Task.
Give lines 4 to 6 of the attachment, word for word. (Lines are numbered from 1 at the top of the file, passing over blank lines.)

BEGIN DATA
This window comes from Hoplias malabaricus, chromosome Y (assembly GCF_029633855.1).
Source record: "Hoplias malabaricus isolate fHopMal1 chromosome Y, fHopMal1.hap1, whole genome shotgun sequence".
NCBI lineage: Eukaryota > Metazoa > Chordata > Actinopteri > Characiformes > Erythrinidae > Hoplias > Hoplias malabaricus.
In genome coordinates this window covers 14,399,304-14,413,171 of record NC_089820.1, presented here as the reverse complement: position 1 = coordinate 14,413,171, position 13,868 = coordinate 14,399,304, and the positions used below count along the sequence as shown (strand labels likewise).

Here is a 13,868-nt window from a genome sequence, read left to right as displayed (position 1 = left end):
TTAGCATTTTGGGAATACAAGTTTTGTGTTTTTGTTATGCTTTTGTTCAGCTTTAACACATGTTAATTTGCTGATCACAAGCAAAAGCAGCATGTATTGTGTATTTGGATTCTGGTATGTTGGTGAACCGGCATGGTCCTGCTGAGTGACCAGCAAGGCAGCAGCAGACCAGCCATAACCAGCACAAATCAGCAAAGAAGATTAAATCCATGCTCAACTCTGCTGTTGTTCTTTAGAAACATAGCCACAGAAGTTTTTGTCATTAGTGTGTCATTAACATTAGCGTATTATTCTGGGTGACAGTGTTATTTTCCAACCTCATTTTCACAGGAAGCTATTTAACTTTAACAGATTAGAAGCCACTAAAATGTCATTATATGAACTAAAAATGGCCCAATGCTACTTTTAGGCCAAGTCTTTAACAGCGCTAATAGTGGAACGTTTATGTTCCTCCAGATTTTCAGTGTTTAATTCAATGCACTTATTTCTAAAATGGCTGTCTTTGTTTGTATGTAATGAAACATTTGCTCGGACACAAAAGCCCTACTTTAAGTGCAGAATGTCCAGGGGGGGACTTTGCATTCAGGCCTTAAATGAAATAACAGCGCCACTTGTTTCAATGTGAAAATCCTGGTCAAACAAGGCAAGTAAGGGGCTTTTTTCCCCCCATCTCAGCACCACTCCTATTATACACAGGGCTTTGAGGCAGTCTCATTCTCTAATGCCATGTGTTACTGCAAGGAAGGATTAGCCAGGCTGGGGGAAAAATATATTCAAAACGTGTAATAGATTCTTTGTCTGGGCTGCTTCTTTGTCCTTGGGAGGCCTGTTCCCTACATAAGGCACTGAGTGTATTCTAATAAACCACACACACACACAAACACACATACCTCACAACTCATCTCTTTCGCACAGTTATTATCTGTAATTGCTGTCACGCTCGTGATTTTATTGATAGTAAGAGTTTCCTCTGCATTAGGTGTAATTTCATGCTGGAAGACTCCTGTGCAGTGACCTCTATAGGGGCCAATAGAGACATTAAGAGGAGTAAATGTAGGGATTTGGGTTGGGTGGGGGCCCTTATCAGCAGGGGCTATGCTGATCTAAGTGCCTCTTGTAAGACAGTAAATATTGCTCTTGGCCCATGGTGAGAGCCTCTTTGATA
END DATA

In genome coordinates this window covers 14,399,304-14,413,171 of record NC_089820.1, presented here as the reverse complement: position 1 = coordinate 14,413,171, position 13,868 = coordinate 14,399,304, and the positions used below count along the sequence as shown (strand labels likewise).

Here is a 13,868-nt window from a genome sequence, read left to right as displayed (position 1 = left end):
TTAGCATTTTGGGAATACAAGTTTTGTGTTTTTGTTATGCTTTTGTTCAGCTTTAACACATGTTAATTTGCTGATCACAAGCAAAAGCAGCATGTATTGTGTATTTGGATTCTGGTATGTTGGTGAACCGGCATGGTCCTGCTGAGTGACCAGCAAGGCAGCAGCAGACCAGCCATAACCAGCACAAATCAGCAAAGAAGATTAAATCCATGCTCAACTCTGCTGTTGTTCTTTAGAAACATAGCCACAGAAGTTTTTGTCATTAGTGTGTCATTAACATTAGCGTATTATTCTGGGTGACAGTGTTATTTTCCAACCTCATTTTCACAGGAAGCTATTTAACTTTAACAGATTAGAAGCCACTAAAATGTCATTATATGAACTAAAAATGGCCCAATGCTACTTTTAGGCCAAGTCTTTAACAGCGCTAATAGTGGAACGTTTATGTTCCTCCAGATTTTCAGTGTTTAATTCAATGCACTTATTTCTAAAATGGCTGTCTTTGTTTGTATGTAATGAAACATTTGCTCGGACACAAAAGCCCTACTTTAAGTGCAGAATGTCCAGGGGGGGACTTTGCATTCAGGCCTTAAATGAAATAACAGCGCCACTTGTTTCAATGTGAAAATCCTGGTCAAACAAGGCAAGTAAGGGGCTTTTTTCCCCCCATCTCAGCACCACTCCTATTATACACAGGGCTTTGAGGCAGTCTCATTCTCTAATGCCATGTGTTACTGCAAGGAAGGATTAGCCAGGCTGGGGGAAAAATATATTCAAAACGTGTAATAGATTCTTTGTCTGGGCTGCTTCTTTGTCCTTGGGAGGCCTGTTCCCTACATAAGGCACTGAGTGTATTCTAATAAACCACACACACACACAAACACACATACCTCACAACTCATCTCTTTCGCACAGTTATTATCTGTAATTGCTGTCACGCTCGTGATTTTATTGATAGTAAGAGTTTCCTCTGCATTAGGTGTAATTTCATGCTGGAAGACTCCTGTGCAGTGACCTCTATAGGGGCCAATAGAGACATTAAGAGGAGTAAATGTAGGGATTTGGGTTGGGTGGGGGCCCTTATCAGCAGGGGCTATGCTGATCTAAGTGCCTCTTGTAAGACAGTAAATATTGCTCTTGGCCCATGGTGAGAGCCTCTTTGATA